While funding for new staff has been approved, there has been difficulty recruiting in some areas and it can take up to a year for a consultant to be appointed and begin work, from a new position being created.

Labour Lothians MSP and shadow health secretary Neil Findlay said: “It’s disappointing that after everything the staff and patients of NHS Lothian have already had to go through that the root of the problem has still not been fixed.

“Rather than creating yet another management post, perhaps the money would have been better spent on creating more posts on the ground that would help the staff who are already under huge pressure to meet targets. Alex Neil needs to intervene and get this sorted.”

In a further overhaul among senior staff at NHS Lothian, Tracy Gillis, who worked as associate medical director, will become medical director of university hospital services, with an increased focus on waiting times.

NHS Lothian chief executive Tim Davison admitted that the latest waiting times figures “looked disappointing”, but he said Mr Crombie would bring “another degree of real organisational focus” exclusively to the area. He added: “It’s taking longer than I would have hoped and it’s costing a fortune. This problem is not going to go away, but I’m still confident that we’ll get there. We felt we needed to have a new focused approach to this.

“What these figures are demonstrating is we have very little headroom. If we were operating optimally we would see patients in nine or ten weeks so spikes in demand or troughs in activity could be accommodated.

“We had such a massive backlog from which to recover and for the first 12 or 13 months we showed a massive reduction but we were still seeing people right up to the wire at 12 weeks. We still have a gap between core capacity and patients being referred in.”

A Scottish Government spokeswoman acknowledged that while NHS Lothian had improved performance in waiting times over the past 12 months and new medical staff were being hired, “significant challenges” remained.

She added: “NHS Lothian has confirmed that their recent appointment to director of scheduled care is intended to provide additional and dedicated senior management focus on an extremely important issue.”

daniel.sanderson@edinburghnews.com

Jim Crombe profile

Place of birth: Glasgow

Age: 51

1980: Begins training as a nurse, based at the Western General Hospital in the Capital. Completes training in 1983.

1985: Takes post-registration qualification in general nursing.

1987: Goes to New Jersey, works in an emergency room in a trauma centre before moving into management with a job at an intensive care department in a newly-built hospital.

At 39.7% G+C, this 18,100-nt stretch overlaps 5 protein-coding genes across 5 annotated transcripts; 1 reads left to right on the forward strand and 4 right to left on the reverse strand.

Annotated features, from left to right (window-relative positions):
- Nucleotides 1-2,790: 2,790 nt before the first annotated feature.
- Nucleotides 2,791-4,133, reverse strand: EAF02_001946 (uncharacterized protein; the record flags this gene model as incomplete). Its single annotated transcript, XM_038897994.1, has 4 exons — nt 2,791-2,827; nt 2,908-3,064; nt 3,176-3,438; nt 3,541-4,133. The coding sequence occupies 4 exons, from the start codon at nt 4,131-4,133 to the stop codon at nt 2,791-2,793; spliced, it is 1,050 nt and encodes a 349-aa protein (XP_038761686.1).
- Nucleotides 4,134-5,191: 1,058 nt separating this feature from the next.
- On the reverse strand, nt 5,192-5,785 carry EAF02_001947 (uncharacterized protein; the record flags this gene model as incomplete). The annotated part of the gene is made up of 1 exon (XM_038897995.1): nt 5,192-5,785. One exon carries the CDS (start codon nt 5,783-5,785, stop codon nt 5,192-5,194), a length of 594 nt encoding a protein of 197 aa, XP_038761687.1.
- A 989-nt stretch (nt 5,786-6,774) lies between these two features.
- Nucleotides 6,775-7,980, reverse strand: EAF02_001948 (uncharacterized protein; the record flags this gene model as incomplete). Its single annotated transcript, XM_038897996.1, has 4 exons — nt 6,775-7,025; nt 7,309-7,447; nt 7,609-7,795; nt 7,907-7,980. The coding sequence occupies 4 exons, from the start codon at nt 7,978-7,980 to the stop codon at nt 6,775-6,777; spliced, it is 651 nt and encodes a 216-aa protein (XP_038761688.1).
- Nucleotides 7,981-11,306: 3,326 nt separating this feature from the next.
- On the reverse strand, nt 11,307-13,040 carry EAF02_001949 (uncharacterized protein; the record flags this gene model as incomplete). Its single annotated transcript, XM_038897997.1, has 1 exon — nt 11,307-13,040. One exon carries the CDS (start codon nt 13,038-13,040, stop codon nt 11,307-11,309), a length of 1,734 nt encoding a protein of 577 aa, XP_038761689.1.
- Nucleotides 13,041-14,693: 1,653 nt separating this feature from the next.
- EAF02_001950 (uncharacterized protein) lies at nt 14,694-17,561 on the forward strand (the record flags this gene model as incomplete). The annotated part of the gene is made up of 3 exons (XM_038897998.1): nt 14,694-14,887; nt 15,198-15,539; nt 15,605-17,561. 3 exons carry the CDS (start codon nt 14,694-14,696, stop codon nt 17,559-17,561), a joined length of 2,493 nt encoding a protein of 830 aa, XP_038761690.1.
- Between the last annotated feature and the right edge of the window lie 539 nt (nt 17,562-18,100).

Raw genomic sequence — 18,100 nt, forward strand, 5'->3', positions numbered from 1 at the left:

1994: Returns to Scotland with what is now NHS Ayrshire and Arran. Works in primary care before moving into the acute sector and gains first experience of managing waiting lists.

2000: Takes a job with the NHS in Glasgow. Is initially put in charge of labs and imaging and later becomes operations director.

2001: Gains a Masters degree in business administration from Glasgow University.

2009: Rises to director of surgery and anaesthetics at NHS Greater Glasgow and Clyde and gains more experience managing waiting lists.

May 2013: Is appointed by the Scottish Government to head a task force to oversee a £50m investment to improve unscheduled care, after patients face the longest waits in A&E in six years. He puts a series of measures in place in time for the coming winter.

September 2013: Realises ambition to return to NHS Lothian after being appointed to new post of director of scheduled care.

Crombie pay

THE new director of scheduled care post was advertised as attracting a salary of between £96,864 and £132,017 when it was circulated by executive recruitment agency Aspen.

It is understood that Jim Crombie will earn a basic salary in the region of £100,000 per year.

A consultant, who could treat hundreds of patients a year, would be paid a basic rate of between £75,000 and £100,000 per year. However, NHS Lothian has struggled to fill some key consultant positions despite funding being available.

Mr Crombie’s salary is roughly equivalent to that of four staff nurses or two specialty doctors. An administrative assistant in waiting lists – which Mr Crombie will be tasked with sorting out – is paid between £16,000 and £19,000.

While also boosting internal capacity, NHS Lothian has sent thousands of patients into the private sector for treatment.

One of the most common procedures – diagnostic endoscopies – cost the NHS £1187.50 in the private sector, meaning Mr Crombie’s annual salary could pay for 84 of the examinations.

It would also cover 11 private- sector knee replacements or 57 cataract operations.